Brookes continues,To be honest there's not really any energy that's left out. Oil prices have dropped which is worrying because that means a drop in the investment from those firms involved in that industry."

Adapting to the climate
With many fingers still burnt from the global financial crisis and subsequent recession it is unsurprising that any optimism surrounding the US market is stil pretty cautious. How a firm reacts in these conditions reveals a lot the company's approach to business. When the financial conditions are favourable it's easier to take risks and make bold decisions, but tougher times require innovation that yield more clearer and more immediate results.

In such a financial climate company's must to develop new differentiators focused on giving the customer greater value. Manitowoc for example has pushed its EnCORE crane care re-manufacturing service to great effect, John Bittner continues: "Our emphasis on remanufacturing is twofold. Cranes are different from earthmoving equipment, they don't self-destruct working daily in tough conditions so you can easily get a second life out of a crane, so we offer that through the EnCORE programme. We like to provide a sustainable product. It's simple economics. Why get rid of the equipment if it's not economical to do so?"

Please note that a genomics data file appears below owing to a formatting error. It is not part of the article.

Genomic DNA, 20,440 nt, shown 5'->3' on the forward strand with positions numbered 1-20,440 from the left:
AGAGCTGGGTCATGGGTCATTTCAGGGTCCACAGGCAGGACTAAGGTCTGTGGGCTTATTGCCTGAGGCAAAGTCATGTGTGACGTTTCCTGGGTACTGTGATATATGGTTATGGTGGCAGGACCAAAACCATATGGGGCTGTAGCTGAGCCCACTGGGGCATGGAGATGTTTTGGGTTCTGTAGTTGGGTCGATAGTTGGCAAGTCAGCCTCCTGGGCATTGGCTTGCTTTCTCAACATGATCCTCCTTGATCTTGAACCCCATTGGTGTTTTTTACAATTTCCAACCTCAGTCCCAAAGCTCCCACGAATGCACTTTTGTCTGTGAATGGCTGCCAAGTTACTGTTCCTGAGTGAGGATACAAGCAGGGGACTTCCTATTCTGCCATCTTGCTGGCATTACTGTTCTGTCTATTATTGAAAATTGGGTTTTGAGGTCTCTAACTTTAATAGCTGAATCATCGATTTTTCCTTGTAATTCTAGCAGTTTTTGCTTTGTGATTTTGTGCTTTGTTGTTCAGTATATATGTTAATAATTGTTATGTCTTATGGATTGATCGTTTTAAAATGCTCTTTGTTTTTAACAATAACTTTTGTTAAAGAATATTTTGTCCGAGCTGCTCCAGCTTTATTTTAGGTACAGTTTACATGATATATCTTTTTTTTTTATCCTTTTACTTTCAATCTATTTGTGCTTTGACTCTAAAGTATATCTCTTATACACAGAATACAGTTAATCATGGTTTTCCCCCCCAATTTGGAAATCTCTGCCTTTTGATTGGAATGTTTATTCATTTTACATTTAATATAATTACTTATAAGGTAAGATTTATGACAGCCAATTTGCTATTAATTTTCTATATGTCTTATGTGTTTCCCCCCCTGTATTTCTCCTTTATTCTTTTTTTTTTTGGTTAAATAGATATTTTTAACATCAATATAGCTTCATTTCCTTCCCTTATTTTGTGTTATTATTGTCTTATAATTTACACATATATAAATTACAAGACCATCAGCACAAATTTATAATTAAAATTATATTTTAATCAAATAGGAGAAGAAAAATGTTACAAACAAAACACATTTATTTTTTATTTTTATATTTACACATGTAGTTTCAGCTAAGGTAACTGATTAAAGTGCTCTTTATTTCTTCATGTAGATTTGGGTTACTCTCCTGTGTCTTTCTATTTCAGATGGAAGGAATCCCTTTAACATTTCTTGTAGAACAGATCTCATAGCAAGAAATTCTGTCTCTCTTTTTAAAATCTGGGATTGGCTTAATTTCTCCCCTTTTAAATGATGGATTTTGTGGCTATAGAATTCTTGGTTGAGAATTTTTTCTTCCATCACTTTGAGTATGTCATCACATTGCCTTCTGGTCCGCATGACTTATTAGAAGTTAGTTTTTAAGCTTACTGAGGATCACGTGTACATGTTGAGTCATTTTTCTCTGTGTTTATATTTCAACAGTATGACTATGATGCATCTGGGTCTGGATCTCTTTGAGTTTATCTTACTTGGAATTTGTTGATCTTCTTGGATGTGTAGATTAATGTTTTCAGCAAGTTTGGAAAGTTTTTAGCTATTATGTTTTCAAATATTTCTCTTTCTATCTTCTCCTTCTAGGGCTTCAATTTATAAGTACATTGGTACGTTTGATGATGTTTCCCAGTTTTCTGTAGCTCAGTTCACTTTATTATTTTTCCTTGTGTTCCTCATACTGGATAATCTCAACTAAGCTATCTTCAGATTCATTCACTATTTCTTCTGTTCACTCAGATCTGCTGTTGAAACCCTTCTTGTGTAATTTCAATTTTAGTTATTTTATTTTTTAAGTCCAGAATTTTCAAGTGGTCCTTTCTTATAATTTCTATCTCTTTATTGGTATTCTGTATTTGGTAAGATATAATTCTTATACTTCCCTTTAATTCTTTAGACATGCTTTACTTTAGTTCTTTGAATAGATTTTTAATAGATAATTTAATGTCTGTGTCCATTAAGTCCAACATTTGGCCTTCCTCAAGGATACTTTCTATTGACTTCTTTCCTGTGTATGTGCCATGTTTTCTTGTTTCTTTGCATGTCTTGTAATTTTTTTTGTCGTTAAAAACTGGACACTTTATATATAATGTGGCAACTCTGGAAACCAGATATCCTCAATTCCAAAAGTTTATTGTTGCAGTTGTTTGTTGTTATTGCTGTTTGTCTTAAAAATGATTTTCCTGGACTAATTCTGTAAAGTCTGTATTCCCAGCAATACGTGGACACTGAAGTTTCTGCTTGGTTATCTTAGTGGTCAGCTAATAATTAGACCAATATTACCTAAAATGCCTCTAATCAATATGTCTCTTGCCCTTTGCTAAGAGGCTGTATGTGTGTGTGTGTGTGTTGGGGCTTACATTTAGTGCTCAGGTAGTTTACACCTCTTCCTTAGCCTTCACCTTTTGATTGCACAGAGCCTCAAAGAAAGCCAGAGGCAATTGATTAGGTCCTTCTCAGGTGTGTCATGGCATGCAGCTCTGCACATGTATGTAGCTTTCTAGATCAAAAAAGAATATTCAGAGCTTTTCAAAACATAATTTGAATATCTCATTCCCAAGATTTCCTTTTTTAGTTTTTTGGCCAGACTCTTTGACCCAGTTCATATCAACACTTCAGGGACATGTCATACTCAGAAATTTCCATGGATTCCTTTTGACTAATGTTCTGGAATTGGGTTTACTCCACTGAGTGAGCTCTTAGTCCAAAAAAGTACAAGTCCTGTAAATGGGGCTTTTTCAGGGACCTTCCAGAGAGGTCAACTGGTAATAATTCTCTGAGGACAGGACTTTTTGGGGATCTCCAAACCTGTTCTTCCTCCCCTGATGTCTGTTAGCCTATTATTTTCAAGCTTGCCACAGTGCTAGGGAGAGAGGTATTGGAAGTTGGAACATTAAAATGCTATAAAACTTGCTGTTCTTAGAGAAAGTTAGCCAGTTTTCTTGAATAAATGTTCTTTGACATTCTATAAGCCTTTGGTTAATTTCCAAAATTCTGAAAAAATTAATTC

"We want to be a full service OEM and this is why the worldwide Manitowoc Crane Care organization exists. We certify our EnCORE dealers so the cranes they repair or refurbish are built to factory specs. This is a full process, full certification to make sure you are getting good quality refurb or re-build jobs. It's not just anyone rebuilding the cranes and that's important. There has always been a demand for quality repair and reliability."

"Another factor to consider is the attachments and accessories when looking to rebuild an older crane, new additional costs come from having to purchase these items along with a new crane, and in a business where such expenses are hard to come by this can be an issue."

It's not just the crane manufactures that need to demonstrate to the customer that they offer much more than just a good product. American remote control manufacturer LSI Robway has also been devising new ways to extend its appeal, Michael Brooke explains: "Our focus is to get our field sales guys to go out and work with the customer and assist with their needs. We offer 24/7 tech support and believe that that distinguishes us from our competitors. Which is more important now than ever before. Everyone might have the same technology so it becomes a question of how well you build it and if you offer good support. Those are the crucial factors."